“Show me the cards, please.”
The dealer bends up my cards so I can see them. Three of diamonds, ten of spades. Not a hand I’d normally play, but nobody but me can get the straight flush, and any one of fifteen cards will give me a flush or a straight. Fifty-four percent chance with two cards to go.
I watch the faces. Hawaiian shirt smiles, a bit too broadly. He raises me to forty. Everyone else folds.
The turn is a king. No joy; odds of a straight or better are down to something like one in three. I bet ten and call at twenty.
Last card is a ten. That gives me just a pair. It costs me twenty bucks to see that Hawaiian shirt's got a pair of jacks in the hole, and to reinforce everyone's impression that I'm the sucker. Still, I played the odds correctly, even though I'm out a hundred bucks. I can hear Donna's lecture already.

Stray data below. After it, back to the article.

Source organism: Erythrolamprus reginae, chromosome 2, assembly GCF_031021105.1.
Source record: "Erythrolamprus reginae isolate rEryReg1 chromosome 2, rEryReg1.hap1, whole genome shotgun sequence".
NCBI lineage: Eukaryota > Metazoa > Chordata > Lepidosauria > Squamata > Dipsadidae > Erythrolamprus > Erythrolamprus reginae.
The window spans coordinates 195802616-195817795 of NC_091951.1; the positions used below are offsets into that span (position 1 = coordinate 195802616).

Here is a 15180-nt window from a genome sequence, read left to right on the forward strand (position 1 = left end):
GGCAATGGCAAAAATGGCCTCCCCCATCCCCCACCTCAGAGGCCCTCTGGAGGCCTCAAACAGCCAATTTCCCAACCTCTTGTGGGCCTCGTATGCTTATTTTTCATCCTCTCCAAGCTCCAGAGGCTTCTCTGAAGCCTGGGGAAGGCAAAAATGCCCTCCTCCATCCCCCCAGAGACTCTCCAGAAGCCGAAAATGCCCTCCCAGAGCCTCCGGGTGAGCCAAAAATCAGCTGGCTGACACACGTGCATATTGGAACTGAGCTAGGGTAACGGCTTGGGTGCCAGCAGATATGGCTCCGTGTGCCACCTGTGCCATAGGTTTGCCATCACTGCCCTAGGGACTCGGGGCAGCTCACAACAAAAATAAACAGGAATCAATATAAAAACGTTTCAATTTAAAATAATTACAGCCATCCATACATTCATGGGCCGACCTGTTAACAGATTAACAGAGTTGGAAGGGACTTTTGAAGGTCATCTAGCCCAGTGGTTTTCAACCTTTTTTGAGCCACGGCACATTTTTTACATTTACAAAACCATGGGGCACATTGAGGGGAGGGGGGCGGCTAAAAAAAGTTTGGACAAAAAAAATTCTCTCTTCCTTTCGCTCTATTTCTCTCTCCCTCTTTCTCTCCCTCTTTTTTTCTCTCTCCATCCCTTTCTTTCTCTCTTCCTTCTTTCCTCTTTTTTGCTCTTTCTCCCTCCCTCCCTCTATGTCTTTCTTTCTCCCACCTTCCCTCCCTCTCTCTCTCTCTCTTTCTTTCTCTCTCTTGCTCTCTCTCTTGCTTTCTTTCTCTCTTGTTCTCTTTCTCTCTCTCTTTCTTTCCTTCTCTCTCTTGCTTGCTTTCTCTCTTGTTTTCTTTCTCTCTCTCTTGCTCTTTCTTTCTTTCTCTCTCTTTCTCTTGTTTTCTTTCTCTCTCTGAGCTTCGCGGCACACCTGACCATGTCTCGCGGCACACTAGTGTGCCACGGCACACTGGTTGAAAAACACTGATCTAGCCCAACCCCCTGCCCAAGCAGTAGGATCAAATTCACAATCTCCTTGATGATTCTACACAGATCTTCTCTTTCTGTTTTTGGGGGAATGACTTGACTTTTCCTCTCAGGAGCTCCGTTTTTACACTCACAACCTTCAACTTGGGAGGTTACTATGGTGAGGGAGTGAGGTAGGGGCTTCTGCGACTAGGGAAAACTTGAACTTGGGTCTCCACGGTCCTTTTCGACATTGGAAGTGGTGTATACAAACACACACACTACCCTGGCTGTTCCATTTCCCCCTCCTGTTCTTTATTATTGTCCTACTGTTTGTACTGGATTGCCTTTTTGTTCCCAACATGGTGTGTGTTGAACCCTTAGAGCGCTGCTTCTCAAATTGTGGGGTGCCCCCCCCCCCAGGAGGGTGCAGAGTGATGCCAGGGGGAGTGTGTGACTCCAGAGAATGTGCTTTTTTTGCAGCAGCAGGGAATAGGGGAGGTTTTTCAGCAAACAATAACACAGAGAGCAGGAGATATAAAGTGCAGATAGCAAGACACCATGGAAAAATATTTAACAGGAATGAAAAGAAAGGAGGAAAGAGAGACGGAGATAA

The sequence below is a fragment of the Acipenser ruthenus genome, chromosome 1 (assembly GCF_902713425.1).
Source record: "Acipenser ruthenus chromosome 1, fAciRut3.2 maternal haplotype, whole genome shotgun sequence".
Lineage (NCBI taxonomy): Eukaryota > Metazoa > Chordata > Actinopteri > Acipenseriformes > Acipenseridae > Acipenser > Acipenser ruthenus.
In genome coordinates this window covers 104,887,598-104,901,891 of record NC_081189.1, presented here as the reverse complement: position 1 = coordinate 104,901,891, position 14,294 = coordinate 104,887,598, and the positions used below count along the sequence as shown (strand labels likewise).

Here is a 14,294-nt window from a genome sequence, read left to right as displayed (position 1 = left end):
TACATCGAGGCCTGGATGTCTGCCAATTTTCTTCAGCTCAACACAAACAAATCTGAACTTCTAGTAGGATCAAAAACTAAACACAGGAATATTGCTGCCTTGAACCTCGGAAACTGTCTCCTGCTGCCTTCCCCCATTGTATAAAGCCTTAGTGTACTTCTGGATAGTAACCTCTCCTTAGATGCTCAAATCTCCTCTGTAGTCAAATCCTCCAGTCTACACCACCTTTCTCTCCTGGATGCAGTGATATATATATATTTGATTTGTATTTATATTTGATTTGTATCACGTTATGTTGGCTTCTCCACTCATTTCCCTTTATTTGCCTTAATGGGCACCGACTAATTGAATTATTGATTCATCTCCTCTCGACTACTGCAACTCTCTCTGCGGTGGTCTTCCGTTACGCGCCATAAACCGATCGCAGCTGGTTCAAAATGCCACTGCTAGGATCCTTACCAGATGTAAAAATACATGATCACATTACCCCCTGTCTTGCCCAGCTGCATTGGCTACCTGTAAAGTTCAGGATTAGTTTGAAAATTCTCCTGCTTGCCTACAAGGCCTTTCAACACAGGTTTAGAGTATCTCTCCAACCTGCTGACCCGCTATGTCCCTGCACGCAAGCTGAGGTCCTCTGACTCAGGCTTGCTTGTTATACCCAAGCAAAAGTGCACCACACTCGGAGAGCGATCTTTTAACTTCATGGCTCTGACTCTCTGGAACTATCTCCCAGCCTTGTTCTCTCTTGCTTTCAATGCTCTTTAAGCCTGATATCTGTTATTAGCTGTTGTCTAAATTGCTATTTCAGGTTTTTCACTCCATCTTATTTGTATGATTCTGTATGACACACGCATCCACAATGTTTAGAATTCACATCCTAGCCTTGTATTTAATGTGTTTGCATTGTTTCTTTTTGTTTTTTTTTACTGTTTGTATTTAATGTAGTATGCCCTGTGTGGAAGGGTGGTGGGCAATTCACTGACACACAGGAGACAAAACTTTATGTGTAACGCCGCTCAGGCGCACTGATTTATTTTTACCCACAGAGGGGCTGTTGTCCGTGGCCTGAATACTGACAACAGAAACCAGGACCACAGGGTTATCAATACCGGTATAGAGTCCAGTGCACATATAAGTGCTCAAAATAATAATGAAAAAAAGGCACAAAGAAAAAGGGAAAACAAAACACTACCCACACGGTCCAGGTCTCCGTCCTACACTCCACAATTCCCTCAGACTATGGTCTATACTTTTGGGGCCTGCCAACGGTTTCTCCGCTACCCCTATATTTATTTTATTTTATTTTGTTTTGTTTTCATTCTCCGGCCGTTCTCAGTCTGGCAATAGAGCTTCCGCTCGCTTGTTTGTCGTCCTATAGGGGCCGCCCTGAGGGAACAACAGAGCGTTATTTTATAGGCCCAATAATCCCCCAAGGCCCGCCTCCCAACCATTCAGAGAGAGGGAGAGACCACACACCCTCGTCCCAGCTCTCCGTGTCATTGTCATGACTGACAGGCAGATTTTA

Not much happens for a few hands, but then the tone of the room changes, like it did when I came in. I push back against my headrest and look around for the reason. Three women are strutting across the dark blue carpet. They’re wearing skin-tight evening gowns (at 9:30 on Monday morning) and that sculpted-bronzed look of tabloid-standard beauty. They barely glance at the nodding security staff before mounting the stairs to the VIP floor. I’m not sure exactly what goes on up there, but I suspect a power wheelchair would get in the way.